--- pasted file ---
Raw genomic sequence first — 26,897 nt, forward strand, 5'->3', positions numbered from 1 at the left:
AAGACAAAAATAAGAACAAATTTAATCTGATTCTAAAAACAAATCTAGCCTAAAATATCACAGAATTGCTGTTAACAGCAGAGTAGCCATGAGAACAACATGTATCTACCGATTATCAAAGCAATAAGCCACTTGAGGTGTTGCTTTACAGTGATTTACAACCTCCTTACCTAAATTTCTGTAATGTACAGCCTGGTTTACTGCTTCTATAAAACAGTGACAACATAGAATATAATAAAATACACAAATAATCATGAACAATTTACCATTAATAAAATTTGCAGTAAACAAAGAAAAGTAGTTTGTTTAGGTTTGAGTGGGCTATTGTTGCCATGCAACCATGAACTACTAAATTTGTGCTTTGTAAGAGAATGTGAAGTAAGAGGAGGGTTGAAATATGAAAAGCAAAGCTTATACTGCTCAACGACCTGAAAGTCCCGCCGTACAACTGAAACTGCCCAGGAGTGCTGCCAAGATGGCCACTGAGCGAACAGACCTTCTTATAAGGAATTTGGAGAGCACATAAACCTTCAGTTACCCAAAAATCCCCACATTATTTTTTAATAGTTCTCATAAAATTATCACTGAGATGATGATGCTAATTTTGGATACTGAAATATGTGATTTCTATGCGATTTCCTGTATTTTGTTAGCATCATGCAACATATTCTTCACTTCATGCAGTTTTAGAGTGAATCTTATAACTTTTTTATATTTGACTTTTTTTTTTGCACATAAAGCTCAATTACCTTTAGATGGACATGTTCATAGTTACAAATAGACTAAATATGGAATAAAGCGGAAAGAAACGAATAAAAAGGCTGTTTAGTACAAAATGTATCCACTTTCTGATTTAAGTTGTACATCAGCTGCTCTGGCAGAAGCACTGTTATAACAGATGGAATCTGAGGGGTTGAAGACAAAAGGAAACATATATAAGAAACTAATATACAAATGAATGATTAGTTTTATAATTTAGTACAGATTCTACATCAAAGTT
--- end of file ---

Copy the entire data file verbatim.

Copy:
Raw genomic sequence first — 26,897 nt, forward strand, 5'->3', positions numbered from 1 at the left:
AAGACAAAAATAAGAACAAATTTAATCTGATTCTAAAAACAAATCTAGCCTAAAATATCACAGAATTGCTGTTAACAGCAGAGTAGCCATGAGAACAACATGTATCTACCGATTATCAAAGCAATAAGCCACTTGAGGTGTTGCTTTACAGTGATTTACAACCTCCTTACCTAAATTTCTGTAATGTACAGCCTGGTTTACTGCTTCTATAAAACAGTGACAACATAGAATATAATAAAATACACAAATAATCATGAACAATTTACCATTAATAAAATTTGCAGTAAACAAAGAAAAGTAGTTTGTTTAGGTTTGAGTGGGCTATTGTTGCCATGCAACCATGAACTACTAAATTTGTGCTTTGTAAGAGAATGTGAAGTAAGAGGAGGGTTGAAATATGAAAAGCAAAGCTTATACTGCTCAACGACCTGAAAGTCCCGCCGTACAACTGAAACTGCCCAGGAGTGCTGCCAAGATGGCCACTGAGCGAACAGACCTTCTTATAAGGAATTTGGAGAGCACATAAACCTTCAGTTACCCAAAAATCCCCACATTATTTTTTAATAGTTCTCATAAAATTATCACTGAGATGATGATGCTAATTTTGGATACTGAAATATGTGATTTCTATGCGATTTCCTGTATTTTGTTAGCATCATGCAACATATTCTTCACTTCATGCAGTTTTAGAGTGAATCTTATAACTTTTTTATATTTGACTTTTTTTTTTGCACATAAAGCTCAATTACCTTTAGATGGACATGTTCATAGTTACAAATAGACTAAATATGGAATAAAGCGGAAAGAAACGAATAAAAAGGCTGTTTAGTACAAAATGTATCCACTTTCTGATTTAAGTTGTACATCAGCTGCTCTGGCAGAAGCACTGTTATAACAGATGGAATCTGAGGGGTTGAAGACAAAAGGAAACATATATAAGAAACTAATATACAAATGAATGATTAGTTTTATAATTTAGTACAGATTCTACATCAAAGTT